Impaired thymopoiesis predicts for a high risk of severe infections after reduced intensity conditioning without anti-thymocyte globulin in double umbilical cord blood transplantation
Bone Marrow Transplantation , Volume 53 - Issue 6 p. 673- 682
Umbilical cord blood stem cell transplantation (UCBT) is associated with retarded hematopoietic recovery and immune reconstitution and a high infection-related morbidity and mortality, especially after conditioning including anti-thymocyte globulin (ATG). However, data on immune recovery, incidence of infections, and outcome in double UCBT (dUCBT) recipients receiving an ATG-free reduced intensity conditioning (RIC) are lacking. In this study, recovery of lymphocyte subsets, thymopoiesis, and its association with severe infections and clinical outcome was assessed in a group of 55 recipients of a dUCBT ATG-free RIC regimen. T cell recovery was severely protracted in the majority of patients. However, T cell receptor excision circle TREC+ T cells were detectable in 62% of patients at 3 months post-transplantation. A total of 128 common toxicity criteria grade 3-4 infections were observed in the first year post-transplantation. Non-relapse mortality at 12 months post-transplant was 16%, of which 78% infectious mortality. One-year overall survival was 73%. Patients who failed to recover thymopoiesis at 3 months post-transplantation were at a 3.3-fold higher risk of subsequent severe grade 3-4 infections.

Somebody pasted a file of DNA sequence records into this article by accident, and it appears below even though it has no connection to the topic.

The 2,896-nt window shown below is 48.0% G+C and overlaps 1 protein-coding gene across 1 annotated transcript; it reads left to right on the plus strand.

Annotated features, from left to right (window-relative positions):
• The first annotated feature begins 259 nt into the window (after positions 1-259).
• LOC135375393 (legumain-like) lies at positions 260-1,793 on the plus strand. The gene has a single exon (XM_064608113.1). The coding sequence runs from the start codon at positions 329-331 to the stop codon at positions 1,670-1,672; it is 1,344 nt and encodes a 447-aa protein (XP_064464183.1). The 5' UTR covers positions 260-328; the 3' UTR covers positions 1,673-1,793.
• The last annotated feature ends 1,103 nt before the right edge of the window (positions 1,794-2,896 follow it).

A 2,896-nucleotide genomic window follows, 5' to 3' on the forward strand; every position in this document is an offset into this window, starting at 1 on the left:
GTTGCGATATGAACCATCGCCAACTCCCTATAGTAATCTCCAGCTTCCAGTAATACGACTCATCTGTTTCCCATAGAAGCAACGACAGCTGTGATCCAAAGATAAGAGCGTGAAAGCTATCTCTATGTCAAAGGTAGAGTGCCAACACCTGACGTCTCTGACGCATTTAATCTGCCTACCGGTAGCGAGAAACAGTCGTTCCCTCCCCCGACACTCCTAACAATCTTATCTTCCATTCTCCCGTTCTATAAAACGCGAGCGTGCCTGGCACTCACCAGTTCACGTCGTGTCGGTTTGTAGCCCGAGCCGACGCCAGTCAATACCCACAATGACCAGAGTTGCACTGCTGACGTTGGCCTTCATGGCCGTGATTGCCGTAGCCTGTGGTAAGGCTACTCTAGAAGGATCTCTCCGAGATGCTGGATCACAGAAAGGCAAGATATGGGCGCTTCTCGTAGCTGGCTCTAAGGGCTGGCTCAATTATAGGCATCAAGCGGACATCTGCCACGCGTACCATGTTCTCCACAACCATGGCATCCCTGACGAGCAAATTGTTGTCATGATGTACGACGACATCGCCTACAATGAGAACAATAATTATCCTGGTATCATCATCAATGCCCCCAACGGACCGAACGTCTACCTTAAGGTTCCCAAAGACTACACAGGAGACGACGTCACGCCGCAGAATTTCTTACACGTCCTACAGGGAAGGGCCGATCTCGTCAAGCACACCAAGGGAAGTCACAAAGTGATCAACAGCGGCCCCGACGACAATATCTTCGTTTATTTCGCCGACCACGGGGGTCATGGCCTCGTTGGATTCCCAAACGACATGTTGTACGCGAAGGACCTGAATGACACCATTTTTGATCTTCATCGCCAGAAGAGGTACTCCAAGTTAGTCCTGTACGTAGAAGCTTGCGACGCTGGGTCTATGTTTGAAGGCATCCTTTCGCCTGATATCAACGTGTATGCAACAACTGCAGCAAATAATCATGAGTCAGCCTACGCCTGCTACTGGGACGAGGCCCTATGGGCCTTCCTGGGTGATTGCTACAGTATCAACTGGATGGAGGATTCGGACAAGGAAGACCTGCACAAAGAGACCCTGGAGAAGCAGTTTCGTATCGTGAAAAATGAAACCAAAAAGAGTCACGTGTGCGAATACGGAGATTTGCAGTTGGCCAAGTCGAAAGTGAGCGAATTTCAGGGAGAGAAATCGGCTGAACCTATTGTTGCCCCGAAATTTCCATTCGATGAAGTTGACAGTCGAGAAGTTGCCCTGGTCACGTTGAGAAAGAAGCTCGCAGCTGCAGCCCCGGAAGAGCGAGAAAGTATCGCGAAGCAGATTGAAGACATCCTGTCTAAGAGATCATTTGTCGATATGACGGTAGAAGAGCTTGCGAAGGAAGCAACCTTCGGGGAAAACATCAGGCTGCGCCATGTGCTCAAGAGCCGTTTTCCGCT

|Bone Marrow Transplantation|
Duinhouwer, L.E, Beije, N, van der Holt, B, Rijken-Schelen, A, Lamers, C.H.J, Somers, J.A.E, … Cornelissen, J.J. (2018). Impaired thymopoiesis predicts for a high risk of severe infections after reduced intensity conditioning without anti-thymocyte globulin in double umbilical cord blood transplantation. Bone Marrow Transplantation, 53(6), 673–682. doi:10.1038/s41409-018-0103-y